By National Museum of American Jewish Military History

Solomon Isquith and Pearl Harbor

Solomon Isquith was a hero of the USS Utah when the Japanese attacked Pearl Harbor

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U.S. Naval Academy Diploma for Solomon Isquith, From the collection of: National Museum of American Jewish Military History
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Isquith wanted to attend the Naval Academy. But at 5'4" tall, he was too short at his initial exam. Family legend says he tied flatirons to his ankles and stretched his legs just long enough to meet the height requirement on a second exam. He graduated in 1920.

Navy DinnerNational Museum of American Jewish Military History

In June 1940, Solomon Isquith was assigned to the USS Utah as Engineer Officer based in Pearl Harbor.

Pig Roast, From the collection of: National Museum of American Jewish Military History
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Pre-Pearl Harbor service in Hawaii

LIFE Photo Collection

On December 7, 1941, Solomon Isquith was in command of the USS Utah. Though it was no longer an operational battleship, the Japanese hit the Utah with a barrage of torpedoes. It was one of the first ships to be sunk.

Isquith showing port hole, From the collection of: National Museum of American Jewish Military History
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As the Utah was capsizing, men were trapped inside. LCDR Isquith had to pull himself through a port hole to survive. After, he secured a torch and cut through the hull to free trapped men. 461 survived and 64 perished.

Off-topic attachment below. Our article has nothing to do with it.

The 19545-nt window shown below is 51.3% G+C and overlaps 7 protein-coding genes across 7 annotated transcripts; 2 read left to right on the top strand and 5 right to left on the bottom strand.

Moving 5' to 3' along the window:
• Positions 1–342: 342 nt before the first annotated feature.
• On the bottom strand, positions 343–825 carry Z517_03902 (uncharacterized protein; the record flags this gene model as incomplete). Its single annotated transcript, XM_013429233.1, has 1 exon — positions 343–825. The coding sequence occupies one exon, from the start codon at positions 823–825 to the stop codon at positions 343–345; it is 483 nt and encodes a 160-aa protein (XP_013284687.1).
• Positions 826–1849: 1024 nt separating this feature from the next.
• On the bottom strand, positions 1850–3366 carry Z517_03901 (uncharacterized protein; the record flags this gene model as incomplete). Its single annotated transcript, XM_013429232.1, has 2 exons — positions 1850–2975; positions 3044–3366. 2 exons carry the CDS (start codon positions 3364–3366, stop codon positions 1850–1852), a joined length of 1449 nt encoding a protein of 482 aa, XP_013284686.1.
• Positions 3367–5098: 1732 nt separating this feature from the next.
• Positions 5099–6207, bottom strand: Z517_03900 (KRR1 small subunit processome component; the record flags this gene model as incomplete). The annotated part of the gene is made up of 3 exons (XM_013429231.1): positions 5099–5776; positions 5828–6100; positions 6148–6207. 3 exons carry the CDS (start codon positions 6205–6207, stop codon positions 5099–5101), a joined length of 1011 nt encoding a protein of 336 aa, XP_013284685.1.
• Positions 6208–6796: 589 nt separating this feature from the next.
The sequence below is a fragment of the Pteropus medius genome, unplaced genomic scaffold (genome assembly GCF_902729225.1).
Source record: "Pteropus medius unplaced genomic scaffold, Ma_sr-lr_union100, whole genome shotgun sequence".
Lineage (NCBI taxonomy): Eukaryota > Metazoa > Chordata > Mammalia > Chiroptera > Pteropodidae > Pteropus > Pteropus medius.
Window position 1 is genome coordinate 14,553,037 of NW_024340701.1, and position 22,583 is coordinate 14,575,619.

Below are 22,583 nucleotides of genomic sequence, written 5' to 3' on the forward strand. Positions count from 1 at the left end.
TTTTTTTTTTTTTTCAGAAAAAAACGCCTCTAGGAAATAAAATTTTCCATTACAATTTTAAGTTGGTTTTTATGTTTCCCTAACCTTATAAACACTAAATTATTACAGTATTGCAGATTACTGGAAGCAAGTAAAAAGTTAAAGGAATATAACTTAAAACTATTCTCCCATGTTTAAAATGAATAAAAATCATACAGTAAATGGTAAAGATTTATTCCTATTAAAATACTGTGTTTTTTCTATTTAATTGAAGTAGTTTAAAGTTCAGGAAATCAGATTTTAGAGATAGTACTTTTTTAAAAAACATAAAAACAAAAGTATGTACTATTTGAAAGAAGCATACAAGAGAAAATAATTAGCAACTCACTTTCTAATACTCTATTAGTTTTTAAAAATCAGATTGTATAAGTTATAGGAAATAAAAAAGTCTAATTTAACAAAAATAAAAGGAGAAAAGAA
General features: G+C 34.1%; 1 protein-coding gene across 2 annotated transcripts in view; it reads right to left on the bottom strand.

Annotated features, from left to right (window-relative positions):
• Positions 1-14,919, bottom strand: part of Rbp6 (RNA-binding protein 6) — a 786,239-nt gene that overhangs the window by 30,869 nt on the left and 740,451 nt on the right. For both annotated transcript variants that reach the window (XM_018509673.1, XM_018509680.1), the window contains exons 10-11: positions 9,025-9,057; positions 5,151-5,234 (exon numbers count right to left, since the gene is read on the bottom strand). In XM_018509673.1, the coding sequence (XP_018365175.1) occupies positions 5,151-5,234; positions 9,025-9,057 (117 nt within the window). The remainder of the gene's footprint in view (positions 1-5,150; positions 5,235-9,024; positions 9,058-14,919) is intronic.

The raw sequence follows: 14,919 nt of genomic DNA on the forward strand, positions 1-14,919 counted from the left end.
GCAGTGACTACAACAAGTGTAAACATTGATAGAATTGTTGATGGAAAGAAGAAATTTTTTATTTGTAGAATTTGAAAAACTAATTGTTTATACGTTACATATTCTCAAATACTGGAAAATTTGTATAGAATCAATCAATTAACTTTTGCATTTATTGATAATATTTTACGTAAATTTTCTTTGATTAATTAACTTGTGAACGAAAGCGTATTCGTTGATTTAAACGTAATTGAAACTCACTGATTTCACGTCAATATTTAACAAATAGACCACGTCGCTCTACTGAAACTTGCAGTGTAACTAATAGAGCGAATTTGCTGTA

CDR Solomon Isquith Receives Purple Heart (1944-02-04)National Museum of American Jewish Military History

While attempting to save crew members, Isquith was wounded aboard the Utah by bullets from strafing Japanese planes. He received the Purple Heart.

Citation for Navy Cross, From the collection of: National Museum of American Jewish Military History
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Isquith was awarded the Navy Cross, the military's second-highest decoration, for his actions and "cool and efficient manner" that day.

Navy Cross Recipients (1942-04-08)National Museum of American Jewish Military History

Isquith with other officers who had received the Navy Cross for actions at Pearl Harbor.

USS Oklahoma Salvage (1943-04-06)National Museum of American Jewish Military History

After the attack, Isquith stayed at Pearl Harbor and worked on salvage operations including the salvage of the USS Oklahoma.

CDR Isquith on Oklahoma, From the collection of: National Museum of American Jewish Military History
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USS Oklahoma Envelope, From the collection of: National Museum of American Jewish Military History
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After salvaging the Oklahoma, CDR Isquith commanded the USS Noble in the Pacific.

Rear Admiral Solomon Isquith, From the collection of: National Museum of American Jewish Military History
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Solomon Isquith retired from the Navy as a rear admiral in 1947.

Solomon Isquith and David Ben-Gurion (1949)National Museum of American Jewish Military History

After retirement from the Navy, Isquith was active with the Jewish War Veterans of the U.S.A. and an advocate for Israel.

USS Utah hulkNational Museum of American Jewish Military History

A memorial was placed by the wreck of the Utah in memory of those who perished at Pearl Harbor.

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